The Department of Housing and Urban Development (HUD), in partnership with the Council on Foundations’ Public-Philanthropic Partnership Initiative, has launched the Secretary’s Award for Community Foundations.
The Secretary’s Award recognizes the key role that philanthropy plays in creating safe communities where children and families are able to thrive. Though state and federal governments provide funding and administer programs that are focused on local communities, public funding alone is not enough. Rather, local action and support are critical to meeting the specific needs of communities. The Obama Administration’s Neighborhood Revitalization Initiative recognizes this need and is working hard to build private-public partnerships and align federal funding so that local leaders have the resources needed to ignite change and revitalize our nation’s most distressed communities.
Community foundations are a key partner in public-private partnerships and the well-being local communities. According to HUD, community foundations administer more than $49 billion in charitable funds in more than 725 communities and regions nationwide. More than providing crucial funding, community foundations understand the local landscape, including existing resources and challenges, allowing the foundation to make meaningful investments that have the potential to create positive and sustainable impact.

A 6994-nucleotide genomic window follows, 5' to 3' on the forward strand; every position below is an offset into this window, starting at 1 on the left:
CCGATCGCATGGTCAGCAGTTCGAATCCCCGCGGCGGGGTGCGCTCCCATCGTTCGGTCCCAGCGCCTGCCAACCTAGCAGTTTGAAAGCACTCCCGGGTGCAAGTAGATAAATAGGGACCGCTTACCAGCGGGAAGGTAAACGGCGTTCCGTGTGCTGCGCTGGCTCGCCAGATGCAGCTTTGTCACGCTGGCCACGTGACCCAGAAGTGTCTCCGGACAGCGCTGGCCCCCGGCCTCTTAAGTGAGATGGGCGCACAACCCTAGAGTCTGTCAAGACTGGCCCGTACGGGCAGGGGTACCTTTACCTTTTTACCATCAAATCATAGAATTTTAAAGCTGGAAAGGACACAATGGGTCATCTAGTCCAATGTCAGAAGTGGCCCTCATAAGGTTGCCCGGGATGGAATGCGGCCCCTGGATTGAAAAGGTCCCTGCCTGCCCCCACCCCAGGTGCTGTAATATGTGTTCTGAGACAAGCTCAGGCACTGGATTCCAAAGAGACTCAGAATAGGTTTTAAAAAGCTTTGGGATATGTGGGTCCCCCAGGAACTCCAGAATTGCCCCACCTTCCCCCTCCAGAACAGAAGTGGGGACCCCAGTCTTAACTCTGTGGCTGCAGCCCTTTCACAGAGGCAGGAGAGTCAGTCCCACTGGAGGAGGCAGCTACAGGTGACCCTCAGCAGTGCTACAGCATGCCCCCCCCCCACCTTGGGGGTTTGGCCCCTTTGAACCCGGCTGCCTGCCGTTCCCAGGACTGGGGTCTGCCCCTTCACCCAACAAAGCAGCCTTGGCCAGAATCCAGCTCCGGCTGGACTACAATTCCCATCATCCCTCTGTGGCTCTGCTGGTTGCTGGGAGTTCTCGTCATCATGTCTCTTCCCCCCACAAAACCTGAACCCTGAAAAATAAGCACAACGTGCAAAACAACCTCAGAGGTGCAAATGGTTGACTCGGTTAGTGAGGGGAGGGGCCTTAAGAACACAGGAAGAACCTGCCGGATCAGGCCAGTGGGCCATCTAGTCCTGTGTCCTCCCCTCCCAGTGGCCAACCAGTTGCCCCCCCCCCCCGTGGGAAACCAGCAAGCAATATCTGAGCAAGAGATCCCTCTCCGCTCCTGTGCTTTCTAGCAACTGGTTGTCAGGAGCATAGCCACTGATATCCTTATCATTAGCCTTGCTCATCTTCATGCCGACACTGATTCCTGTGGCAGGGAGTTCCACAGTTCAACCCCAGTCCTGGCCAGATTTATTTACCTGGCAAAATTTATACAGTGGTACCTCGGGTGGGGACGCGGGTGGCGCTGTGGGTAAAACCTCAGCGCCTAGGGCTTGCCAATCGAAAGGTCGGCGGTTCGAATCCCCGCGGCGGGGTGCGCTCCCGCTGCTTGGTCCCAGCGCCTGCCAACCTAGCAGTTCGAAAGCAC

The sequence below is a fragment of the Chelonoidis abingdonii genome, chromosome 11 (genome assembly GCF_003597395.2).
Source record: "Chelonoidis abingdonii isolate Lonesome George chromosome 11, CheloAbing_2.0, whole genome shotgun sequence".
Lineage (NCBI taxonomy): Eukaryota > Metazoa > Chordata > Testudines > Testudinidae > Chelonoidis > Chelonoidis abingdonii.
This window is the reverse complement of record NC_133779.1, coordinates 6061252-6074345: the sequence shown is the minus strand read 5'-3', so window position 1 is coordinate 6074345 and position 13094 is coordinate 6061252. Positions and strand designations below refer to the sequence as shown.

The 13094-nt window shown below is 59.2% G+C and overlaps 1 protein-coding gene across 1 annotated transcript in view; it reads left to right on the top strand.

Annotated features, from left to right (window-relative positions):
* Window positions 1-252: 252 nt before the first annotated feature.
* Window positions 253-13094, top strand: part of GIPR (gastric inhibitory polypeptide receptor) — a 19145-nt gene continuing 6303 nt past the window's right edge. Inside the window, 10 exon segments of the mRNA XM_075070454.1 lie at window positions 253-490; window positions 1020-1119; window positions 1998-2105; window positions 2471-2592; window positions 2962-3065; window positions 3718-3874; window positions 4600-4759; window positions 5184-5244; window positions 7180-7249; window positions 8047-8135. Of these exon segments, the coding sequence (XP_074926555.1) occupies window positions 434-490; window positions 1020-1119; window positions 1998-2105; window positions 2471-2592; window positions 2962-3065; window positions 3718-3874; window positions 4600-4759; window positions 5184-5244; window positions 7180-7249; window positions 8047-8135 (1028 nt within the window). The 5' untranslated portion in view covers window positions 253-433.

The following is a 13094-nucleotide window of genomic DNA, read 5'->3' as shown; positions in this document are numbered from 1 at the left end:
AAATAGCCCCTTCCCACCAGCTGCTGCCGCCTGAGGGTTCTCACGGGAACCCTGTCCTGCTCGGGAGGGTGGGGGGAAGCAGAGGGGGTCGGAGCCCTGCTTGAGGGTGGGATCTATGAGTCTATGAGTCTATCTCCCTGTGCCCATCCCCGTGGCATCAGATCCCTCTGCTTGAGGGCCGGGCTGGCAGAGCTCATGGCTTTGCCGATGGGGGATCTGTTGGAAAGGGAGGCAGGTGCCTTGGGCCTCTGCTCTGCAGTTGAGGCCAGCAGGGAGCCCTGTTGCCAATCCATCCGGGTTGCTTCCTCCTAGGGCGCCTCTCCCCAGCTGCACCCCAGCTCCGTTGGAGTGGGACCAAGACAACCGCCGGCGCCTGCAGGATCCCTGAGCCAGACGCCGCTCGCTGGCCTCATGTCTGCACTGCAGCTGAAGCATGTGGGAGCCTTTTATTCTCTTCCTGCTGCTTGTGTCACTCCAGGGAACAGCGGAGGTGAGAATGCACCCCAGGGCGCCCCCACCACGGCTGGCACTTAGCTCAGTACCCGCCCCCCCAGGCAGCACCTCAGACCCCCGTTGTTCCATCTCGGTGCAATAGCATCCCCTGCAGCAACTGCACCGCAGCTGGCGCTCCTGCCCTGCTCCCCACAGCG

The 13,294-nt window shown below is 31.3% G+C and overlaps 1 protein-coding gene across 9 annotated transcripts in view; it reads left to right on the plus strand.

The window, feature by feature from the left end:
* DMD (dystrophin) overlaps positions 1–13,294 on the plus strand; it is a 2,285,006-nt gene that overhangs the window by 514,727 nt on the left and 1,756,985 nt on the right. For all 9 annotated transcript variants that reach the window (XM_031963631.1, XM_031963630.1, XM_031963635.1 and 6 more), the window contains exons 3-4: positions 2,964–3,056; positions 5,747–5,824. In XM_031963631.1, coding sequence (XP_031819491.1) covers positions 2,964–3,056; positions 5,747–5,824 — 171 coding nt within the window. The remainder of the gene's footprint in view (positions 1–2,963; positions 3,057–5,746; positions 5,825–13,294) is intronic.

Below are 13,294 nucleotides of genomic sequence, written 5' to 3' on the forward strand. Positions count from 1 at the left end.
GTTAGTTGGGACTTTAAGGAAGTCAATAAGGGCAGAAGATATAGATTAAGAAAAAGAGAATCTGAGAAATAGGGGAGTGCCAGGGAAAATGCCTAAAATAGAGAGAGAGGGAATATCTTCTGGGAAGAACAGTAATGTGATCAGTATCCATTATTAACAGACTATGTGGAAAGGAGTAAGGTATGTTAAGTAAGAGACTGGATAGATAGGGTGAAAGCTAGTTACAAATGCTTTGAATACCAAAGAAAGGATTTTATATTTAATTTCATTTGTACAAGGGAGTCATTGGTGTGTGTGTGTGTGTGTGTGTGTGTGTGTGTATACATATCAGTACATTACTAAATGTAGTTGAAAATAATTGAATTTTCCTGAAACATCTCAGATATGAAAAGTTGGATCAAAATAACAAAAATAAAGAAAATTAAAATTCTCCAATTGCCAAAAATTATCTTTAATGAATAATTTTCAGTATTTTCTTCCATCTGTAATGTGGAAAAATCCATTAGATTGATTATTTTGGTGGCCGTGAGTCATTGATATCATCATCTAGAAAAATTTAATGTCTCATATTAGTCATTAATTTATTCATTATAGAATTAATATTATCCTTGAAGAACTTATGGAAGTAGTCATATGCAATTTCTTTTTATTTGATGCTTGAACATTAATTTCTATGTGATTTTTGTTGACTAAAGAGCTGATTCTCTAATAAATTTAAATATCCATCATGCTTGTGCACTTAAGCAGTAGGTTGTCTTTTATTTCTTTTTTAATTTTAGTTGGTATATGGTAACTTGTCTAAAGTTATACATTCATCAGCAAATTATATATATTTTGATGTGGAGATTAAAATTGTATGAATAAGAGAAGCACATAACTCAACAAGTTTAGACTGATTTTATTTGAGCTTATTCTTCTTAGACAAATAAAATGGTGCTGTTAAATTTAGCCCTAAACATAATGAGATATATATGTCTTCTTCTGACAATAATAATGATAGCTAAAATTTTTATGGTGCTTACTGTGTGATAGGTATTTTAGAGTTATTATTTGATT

This year’s Secretary’s Awards highlight 10 community foundations nationwide that have developed strong private-public partnerships that have resulted in measurable benefits for residents and communities. For example, the Hampton Roads Community Foundation (HRCF) in Norfolk, Virginia has partnered with the City of Norfolk Office to End Homelessness and other nonprofits to provide leadership, technical assistance and funding for the city’s 10-year plan to end homelessness. Among other things, the grants provided by HRCF allowed the city to hire a housing specialist and build supportive housing communities. This partnership has seen strong results. From 2006 to 2011, the number of homeless individuals in Norfolk dropped 15 percent despite the difficult economic climate.
To learn more about HUD’s Secretary Award for Community Foundations or to learn more about the 10 foundations honored, please click here.